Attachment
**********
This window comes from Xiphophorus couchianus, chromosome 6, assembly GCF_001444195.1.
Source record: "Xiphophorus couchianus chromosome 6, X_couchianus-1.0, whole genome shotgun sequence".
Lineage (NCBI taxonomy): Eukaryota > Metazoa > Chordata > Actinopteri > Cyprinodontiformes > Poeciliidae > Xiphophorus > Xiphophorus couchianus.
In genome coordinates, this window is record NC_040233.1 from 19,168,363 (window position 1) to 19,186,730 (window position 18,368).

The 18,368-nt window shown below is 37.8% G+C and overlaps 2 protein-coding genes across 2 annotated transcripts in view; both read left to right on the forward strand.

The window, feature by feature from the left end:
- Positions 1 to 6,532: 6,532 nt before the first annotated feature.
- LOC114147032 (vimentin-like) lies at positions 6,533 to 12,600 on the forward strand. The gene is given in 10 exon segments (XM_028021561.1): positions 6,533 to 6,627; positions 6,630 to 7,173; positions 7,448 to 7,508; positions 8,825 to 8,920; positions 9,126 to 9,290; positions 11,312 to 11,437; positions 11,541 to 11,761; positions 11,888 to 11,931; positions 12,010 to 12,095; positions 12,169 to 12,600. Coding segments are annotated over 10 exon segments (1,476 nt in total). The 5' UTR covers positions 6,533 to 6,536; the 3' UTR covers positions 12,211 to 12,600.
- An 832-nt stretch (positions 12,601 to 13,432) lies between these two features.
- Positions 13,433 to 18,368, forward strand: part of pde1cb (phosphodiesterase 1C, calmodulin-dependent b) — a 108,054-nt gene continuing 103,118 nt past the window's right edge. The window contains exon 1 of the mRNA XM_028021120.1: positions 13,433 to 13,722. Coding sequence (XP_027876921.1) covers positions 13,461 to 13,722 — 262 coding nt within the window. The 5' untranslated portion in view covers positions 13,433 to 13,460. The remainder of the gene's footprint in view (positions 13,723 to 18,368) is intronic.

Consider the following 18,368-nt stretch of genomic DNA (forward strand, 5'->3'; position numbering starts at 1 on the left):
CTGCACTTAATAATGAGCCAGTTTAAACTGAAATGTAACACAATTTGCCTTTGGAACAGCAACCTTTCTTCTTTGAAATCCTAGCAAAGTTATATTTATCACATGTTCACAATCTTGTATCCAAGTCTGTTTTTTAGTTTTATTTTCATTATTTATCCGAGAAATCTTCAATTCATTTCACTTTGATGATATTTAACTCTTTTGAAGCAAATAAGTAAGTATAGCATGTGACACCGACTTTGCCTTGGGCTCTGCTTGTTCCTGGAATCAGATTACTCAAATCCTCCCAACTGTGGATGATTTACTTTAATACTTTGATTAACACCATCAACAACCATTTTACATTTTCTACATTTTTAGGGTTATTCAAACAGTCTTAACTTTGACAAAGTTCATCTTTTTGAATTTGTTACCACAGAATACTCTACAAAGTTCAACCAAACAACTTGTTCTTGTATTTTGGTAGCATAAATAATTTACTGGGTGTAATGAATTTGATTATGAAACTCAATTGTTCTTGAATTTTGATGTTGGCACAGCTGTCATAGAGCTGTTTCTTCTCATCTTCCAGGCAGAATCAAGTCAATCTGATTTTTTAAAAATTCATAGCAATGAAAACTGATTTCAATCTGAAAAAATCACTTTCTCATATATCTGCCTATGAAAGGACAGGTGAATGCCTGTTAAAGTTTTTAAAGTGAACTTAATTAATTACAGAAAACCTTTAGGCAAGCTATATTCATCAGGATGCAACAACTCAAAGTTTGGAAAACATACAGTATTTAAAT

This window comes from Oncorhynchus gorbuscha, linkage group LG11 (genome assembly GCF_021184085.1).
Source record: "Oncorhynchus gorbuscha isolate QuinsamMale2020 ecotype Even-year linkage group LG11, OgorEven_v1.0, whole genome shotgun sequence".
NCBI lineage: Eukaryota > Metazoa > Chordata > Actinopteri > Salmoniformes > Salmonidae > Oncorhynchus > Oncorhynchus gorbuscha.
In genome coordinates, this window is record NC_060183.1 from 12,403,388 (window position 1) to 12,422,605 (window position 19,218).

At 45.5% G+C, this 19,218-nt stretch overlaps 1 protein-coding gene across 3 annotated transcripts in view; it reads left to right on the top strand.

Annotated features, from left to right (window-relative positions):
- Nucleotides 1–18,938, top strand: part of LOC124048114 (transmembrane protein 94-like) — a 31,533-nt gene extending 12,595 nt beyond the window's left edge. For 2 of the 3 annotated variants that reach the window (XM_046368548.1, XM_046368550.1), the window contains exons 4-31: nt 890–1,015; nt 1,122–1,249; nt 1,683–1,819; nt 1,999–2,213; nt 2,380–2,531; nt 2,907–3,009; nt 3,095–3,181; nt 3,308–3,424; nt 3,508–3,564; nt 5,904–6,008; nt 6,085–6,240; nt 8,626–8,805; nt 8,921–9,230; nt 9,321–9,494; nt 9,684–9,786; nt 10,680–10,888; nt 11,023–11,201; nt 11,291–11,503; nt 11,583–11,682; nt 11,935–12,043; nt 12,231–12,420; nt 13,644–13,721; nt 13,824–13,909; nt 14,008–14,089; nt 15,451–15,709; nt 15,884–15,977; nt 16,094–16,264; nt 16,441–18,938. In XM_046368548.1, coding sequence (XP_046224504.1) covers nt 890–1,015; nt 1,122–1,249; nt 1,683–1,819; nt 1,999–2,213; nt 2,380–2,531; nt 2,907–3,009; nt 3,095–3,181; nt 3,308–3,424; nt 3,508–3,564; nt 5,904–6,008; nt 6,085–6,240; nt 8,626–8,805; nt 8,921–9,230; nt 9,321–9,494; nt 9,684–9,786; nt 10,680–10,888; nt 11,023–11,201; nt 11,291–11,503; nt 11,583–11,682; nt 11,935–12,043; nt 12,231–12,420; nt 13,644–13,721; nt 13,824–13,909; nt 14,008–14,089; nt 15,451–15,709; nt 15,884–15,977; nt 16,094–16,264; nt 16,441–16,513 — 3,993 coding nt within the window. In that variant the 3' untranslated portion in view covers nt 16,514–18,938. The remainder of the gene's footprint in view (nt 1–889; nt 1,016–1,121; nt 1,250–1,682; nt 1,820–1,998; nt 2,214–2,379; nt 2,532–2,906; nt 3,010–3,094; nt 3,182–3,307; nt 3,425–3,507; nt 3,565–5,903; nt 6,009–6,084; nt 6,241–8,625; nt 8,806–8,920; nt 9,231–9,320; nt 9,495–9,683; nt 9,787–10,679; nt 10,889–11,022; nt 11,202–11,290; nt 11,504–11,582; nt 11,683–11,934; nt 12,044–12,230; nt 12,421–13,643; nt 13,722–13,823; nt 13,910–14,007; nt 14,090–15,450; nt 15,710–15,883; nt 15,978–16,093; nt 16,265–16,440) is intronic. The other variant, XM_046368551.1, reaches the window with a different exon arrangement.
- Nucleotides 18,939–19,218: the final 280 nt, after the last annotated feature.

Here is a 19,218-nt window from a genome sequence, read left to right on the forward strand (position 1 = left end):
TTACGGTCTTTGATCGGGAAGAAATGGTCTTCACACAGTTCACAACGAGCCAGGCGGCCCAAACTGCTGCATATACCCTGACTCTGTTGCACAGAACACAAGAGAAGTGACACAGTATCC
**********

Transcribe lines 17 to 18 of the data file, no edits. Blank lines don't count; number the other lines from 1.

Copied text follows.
At 45.5% G+C, this 19,218-nt stretch overlaps 1 protein-coding gene across 3 annotated transcripts in view; it reads left to right on the top strand.

Annotated features, from left to right (window-relative positions):